Farm Progress is part of the Informa Markets Division of Informa PLC

This site is operated by a business or businesses owned by Informa PLC and all copyright resides with them. Informa PLC's registered office is 5 Howick Place, London SW1P 1WG. Registered in England and Wales. Number 8860726.

Serving: Central

Hops webinar updates 3-year study

Fred Miller 48552130306_9726697494_o.jpg
Hops varieties in the Fruit Research Station trials were shown on a tour during the Division of Agriculture Hops Workshop. Some 60 participants attended the workshop.
Five takeaways from the University of Arkansas System Division of Agriculture’s 2021 Hops Webinar.

A three-year research and evaluation project has shown there are two varieties of hops that can be grown successfully in Arkansas, said Renee Threlfall, Arkansas Agricultural Experiment Station research scientist, during the 2021 Arkansas Hops Webinar.

Preliminary results from the study were presented during an Aug. 19 webinar by Threlfall, along with assistant professor and fruit and vegetable extension specialist Amanda McWhirt, and other experiment station and cooperative extension service faculty and staff. The experiment station and cooperative extension service are the research and extension arms of the University of Arkansas System Division of Agriculture.

Variety insight

The 2021 Arkansas Hops Webinar ( was intended to provide insight into which varieties grow best in the Natural State and give updates on hop research made possible by a Specialty Crop Block Grant from the Arkansas Department of Agriculture, Threlfall said.

Sarah Cato51468970885_f4f7e45670_o.jpg

James McClellan, graduate student and research technician, clips hop bines down as Erika Henderson, program associate, holds the ladder during the 2021 hops harvest at the University of Arkansas System Division of Agriculture’s Clarksville Research Station.

“The reason we’re interested in hops production is for the potential to use these hops in beer production,” McWhirt said during the webinar.

Hops are among the family Cannabaceae, and the female flower is used in brewing beer to impart bittering flavors and aromas that include floral, fruity or citric, she said.

“We really had an expansion in our craft brewing industry, McWhirt said. “We’re really interested in seeing, can we grow hops here in Arkansas that could then be supplied to local Arkansas breweries to really create a product that is gown in Arkansas and brewed in Arkansas and provides a unique product to consumers.”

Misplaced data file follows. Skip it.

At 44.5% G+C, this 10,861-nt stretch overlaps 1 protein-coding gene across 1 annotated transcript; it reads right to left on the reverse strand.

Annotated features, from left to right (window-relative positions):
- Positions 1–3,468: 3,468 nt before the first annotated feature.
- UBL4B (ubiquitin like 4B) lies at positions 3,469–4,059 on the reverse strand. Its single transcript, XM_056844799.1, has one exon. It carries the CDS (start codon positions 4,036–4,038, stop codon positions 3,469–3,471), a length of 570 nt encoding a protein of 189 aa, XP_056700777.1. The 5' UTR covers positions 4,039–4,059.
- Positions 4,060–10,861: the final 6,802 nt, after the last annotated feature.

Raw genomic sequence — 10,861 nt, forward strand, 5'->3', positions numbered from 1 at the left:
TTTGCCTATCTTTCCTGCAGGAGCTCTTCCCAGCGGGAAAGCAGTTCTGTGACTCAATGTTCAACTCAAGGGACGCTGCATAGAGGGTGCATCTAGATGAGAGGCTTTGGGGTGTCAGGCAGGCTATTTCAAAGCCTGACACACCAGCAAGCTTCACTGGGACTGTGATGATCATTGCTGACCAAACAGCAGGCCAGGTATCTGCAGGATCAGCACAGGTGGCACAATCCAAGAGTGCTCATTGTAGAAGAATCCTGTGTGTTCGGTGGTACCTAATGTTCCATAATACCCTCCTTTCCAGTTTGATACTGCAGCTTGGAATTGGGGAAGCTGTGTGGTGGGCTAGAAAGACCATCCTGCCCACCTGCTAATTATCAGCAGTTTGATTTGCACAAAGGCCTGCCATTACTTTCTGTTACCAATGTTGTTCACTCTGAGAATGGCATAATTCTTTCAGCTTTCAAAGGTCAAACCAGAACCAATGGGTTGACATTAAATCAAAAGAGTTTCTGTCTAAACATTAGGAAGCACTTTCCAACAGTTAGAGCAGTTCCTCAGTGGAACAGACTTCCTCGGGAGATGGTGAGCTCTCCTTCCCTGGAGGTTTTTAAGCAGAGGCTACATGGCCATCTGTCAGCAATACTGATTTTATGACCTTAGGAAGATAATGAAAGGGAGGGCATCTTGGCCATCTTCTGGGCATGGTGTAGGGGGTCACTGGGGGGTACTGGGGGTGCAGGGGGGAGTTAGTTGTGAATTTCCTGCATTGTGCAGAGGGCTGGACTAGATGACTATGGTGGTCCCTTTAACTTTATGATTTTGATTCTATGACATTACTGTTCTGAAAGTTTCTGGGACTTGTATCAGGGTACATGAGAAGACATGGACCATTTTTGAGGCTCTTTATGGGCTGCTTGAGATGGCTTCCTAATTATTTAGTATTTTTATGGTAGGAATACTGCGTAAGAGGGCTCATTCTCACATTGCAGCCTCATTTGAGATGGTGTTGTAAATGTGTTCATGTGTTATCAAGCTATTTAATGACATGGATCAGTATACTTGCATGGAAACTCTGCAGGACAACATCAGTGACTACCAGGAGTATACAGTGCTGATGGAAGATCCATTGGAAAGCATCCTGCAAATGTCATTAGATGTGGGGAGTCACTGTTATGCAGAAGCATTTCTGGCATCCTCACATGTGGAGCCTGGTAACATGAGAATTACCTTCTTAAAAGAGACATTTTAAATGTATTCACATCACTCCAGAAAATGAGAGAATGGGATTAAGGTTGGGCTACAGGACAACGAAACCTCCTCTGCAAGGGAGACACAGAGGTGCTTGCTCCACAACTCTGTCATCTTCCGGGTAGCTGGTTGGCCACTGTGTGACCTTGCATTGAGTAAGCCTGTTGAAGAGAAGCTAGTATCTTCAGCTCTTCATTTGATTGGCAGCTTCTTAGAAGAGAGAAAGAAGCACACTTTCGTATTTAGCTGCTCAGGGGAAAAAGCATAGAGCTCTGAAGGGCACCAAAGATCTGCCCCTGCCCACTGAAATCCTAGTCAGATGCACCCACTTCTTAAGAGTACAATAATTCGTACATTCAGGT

5 takeaways 

Although most of the hops for the nation’s craft beer industry are grown in northern states where the day length is longer, the study shows some hops can be a viable specialty crop in Arkansas that could appeal to the growing microbrewery industry in the state, McWhirt said.

Sarah Cato51468970835_c0b215c73e_o.jpg

University of Arkansas System Division of Agriculture research technicians and graduate students sort the 2021 hops harvest at the Fruit Research Station in Clarksville. Over the past three years, the researchers have worked to find out what hops grow best in Arkansas.

Here are five key takeaways from the study so far, according to McWhirt:

  • Cascade and Zeus hops varieties show the most potential in Arkansas as compared to Centennial, Crystal, Cashmere and Nugget. Preliminary data from test plots at the experiment station’s Fruit Research Station in Clarksville shows that Cascade and Zeus hops had the best yields, plant health and vigor. 
  • Crystal and Cashmere, also popular with American breweries, show moderate potential in Arkansas.
  • Hops in Arkansas are harvested August through September. 
  • Cascade hops, in the second year after planting in Arkansas, had yields and alpha/beta acid levels slightly lower but comparable to commercial cultivars.
  • In 2020, Cascade hops grown at the Fruit Research Station yielded about 2.6 pounds of wet hops per plant compared to 2.4 pounds for Zeus, 1.4 pounds for Crystal and 1 pound for Cashmere.

Threlfall said it is important to keep in mind the data on yields was for the second year of production and yields are expected to peak at year three, which would be the 2021 harvest. There is also more work to be done on cultivation practices, she said.

“These early years of hops research show that hops can be grown in Arkansas, especially Cascade and Zeus,” Threlfall said. “More research is needed on production practices to increase the hop yields. We expect that initial interest in hops production will mostly be small-scale growers to supply the local microbrewing industry.”

To learn more about Division of Agriculture research, visit the Arkansas Agricultural Experiment Station website: Follow us on Twitter at @ArkAgResearch and Instagram at @ArkAgResearch.

Source: University of Arkansas System Division of Agriculture, which is solely responsible for the information provided and is wholly owned by the source. Informa Business Media and all its subsidiaries are not responsible for any of the content contained in this information asset.
Hide comments


  • Allowed HTML tags: <em> <strong> <blockquote> <br> <p>

Plain text

  • No HTML tags allowed.
  • Web page addresses and e-mail addresses turn into links automatically.
  • Lines and paragraphs break automatically.